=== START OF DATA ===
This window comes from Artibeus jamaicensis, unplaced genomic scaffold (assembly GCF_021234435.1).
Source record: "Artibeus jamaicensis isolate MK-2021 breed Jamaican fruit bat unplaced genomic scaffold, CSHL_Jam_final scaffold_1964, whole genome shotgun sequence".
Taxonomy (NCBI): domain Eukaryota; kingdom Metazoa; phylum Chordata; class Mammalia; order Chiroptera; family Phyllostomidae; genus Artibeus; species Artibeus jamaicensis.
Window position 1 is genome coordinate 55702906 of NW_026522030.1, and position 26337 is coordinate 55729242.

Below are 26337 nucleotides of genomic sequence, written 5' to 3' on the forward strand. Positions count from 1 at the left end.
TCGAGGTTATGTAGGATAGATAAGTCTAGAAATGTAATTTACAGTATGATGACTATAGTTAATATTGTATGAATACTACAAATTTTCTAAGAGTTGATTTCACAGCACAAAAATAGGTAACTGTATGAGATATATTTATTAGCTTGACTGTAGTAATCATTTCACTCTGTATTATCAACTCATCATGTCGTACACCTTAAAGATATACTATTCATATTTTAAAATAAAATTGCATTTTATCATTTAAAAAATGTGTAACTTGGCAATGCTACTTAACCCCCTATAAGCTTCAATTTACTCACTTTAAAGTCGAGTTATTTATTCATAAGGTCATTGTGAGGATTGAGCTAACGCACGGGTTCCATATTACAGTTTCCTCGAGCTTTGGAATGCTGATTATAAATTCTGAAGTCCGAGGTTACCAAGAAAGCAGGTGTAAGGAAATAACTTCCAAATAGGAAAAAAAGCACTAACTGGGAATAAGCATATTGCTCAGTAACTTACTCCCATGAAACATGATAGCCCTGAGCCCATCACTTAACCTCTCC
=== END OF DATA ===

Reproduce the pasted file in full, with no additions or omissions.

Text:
This window comes from Artibeus jamaicensis, unplaced genomic scaffold (assembly GCF_021234435.1).
Source record: "Artibeus jamaicensis isolate MK-2021 breed Jamaican fruit bat unplaced genomic scaffold, CSHL_Jam_final scaffold_1964, whole genome shotgun sequence".
Taxonomy (NCBI): domain Eukaryota; kingdom Metazoa; phylum Chordata; class Mammalia; order Chiroptera; family Phyllostomidae; genus Artibeus; species Artibeus jamaicensis.
Window position 1 is genome coordinate 55702906 of NW_026522030.1, and position 26337 is coordinate 55729242.

Below are 26337 nucleotides of genomic sequence, written 5' to 3' on the forward strand. Positions count from 1 at the left end.
TCGAGGTTATGTAGGATAGATAAGTCTAGAAATGTAATTTACAGTATGATGACTATAGTTAATATTGTATGAATACTACAAATTTTCTAAGAGTTGATTTCACAGCACAAAAATAGGTAACTGTATGAGATATATTTATTAGCTTGACTGTAGTAATCATTTCACTCTGTATTATCAACTCATCATGTCGTACACCTTAAAGATATACTATTCATATTTTAAAATAAAATTGCATTTTATCATTTAAAAAATGTGTAACTTGGCAATGCTACTTAACCCCCTATAAGCTTCAATTTACTCACTTTAAAGTCGAGTTATTTATTCATAAGGTCATTGTGAGGATTGAGCTAACGCACGGGTTCCATATTACAGTTTCCTCGAGCTTTGGAATGCTGATTATAAATTCTGAAGTCCGAGGTTACCAAGAAAGCAGGTGTAAGGAAATAACTTCCAAATAGGAAAAAAAGCACTAACTGGGAATAAGCATATTGCTCAGTAACTTACTCCCATGAAACATGATAGCCCTGAGCCCATCACTTAACCTCTCC